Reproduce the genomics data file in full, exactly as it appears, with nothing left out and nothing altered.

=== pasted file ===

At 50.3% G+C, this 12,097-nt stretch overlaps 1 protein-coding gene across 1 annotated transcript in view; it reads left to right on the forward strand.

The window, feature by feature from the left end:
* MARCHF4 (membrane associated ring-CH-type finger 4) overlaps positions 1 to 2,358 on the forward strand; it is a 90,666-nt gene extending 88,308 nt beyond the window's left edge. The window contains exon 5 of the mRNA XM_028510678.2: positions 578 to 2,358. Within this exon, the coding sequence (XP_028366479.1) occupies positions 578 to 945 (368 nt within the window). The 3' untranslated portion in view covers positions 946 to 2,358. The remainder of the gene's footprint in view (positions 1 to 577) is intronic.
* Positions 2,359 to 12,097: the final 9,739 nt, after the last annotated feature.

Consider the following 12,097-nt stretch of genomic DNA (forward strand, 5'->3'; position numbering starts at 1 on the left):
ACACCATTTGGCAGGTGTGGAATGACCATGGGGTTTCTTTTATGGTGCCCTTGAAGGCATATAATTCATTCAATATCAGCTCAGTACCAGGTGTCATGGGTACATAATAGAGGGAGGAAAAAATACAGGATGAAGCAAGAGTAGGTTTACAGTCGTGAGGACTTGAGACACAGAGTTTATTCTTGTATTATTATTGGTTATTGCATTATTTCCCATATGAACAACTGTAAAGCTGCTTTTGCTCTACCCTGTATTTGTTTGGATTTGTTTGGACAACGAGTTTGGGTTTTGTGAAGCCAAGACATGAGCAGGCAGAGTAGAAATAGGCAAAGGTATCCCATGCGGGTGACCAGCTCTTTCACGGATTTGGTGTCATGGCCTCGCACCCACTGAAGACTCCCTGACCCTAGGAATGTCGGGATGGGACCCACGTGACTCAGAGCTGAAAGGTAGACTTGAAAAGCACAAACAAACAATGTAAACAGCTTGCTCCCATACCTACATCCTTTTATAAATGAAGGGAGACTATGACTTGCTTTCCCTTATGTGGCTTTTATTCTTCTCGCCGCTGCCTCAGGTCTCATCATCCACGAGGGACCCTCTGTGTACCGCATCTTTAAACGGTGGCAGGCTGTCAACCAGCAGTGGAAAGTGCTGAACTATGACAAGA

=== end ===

At 50.3% G+C, this 12,097-nt stretch overlaps 1 protein-coding gene across 1 annotated transcript in view; it reads left to right on the forward strand.

The window, feature by feature from the left end:
* MARCHF4 (membrane associated ring-CH-type finger 4) overlaps positions 1 to 2,358 on the forward strand; it is a 90,666-nt gene extending 88,308 nt beyond the window's left edge. The window contains exon 5 of the mRNA XM_028510678.2: positions 578 to 2,358. Within this exon, the coding sequence (XP_028366479.1) occupies positions 578 to 945 (368 nt within the window). The 3' untranslated portion in view covers positions 946 to 2,358. The remainder of the gene's footprint in view (positions 1 to 577) is intronic.
* Positions 2,359 to 12,097: the final 9,739 nt, after the last annotated feature.

Consider the following 12,097-nt stretch of genomic DNA (forward strand, 5'->3'; position numbering starts at 1 on the left):
ACACCATTTGGCAGGTGTGGAATGACCATGGGGTTTCTTTTATGGTGCCCTTGAAGGCATATAATTCATTCAATATCAGCTCAGTACCAGGTGTCATGGGTACATAATAGAGGGAGGAAAAAATACAGGATGAAGCAAGAGTAGGTTTACAGTCGTGAGGACTTGAGACACAGAGTTTATTCTTGTATTATTATTGGTTATTGCATTATTTCCCATATGAACAACTGTAAAGCTGCTTTTGCTCTACCCTGTATTTGTTTGGATTTGTTTGGACAACGAGTTTGGGTTTTGTGAAGCCAAGACATGAGCAGGCAGAGTAGAAATAGGCAAAGGTATCCCATGCGGGTGACCAGCTCTTTCACGGATTTGGTGTCATGGCCTCGCACCCACTGAAGACTCCCTGACCCTAGGAATGTCGGGATGGGACCCACGTGACTCAGAGCTGAAAGGTAGACTTGAAAAGCACAAACAAACAATGTAAACAGCTTGCTCCCATACCTACATCCTTTTATAAATGAAGGGAGACTATGACTTGCTTTCCCTTATGTGGCTTTTATTCTTCTCGCCGCTGCCTCAGGTCTCATCATCCACGAGGGACCCTCTGTGTACCGCATCTTTAAACGGTGGCAGGCTGTCAACCAGCAGTGGAAAGTGCTGAACTATGACAAGA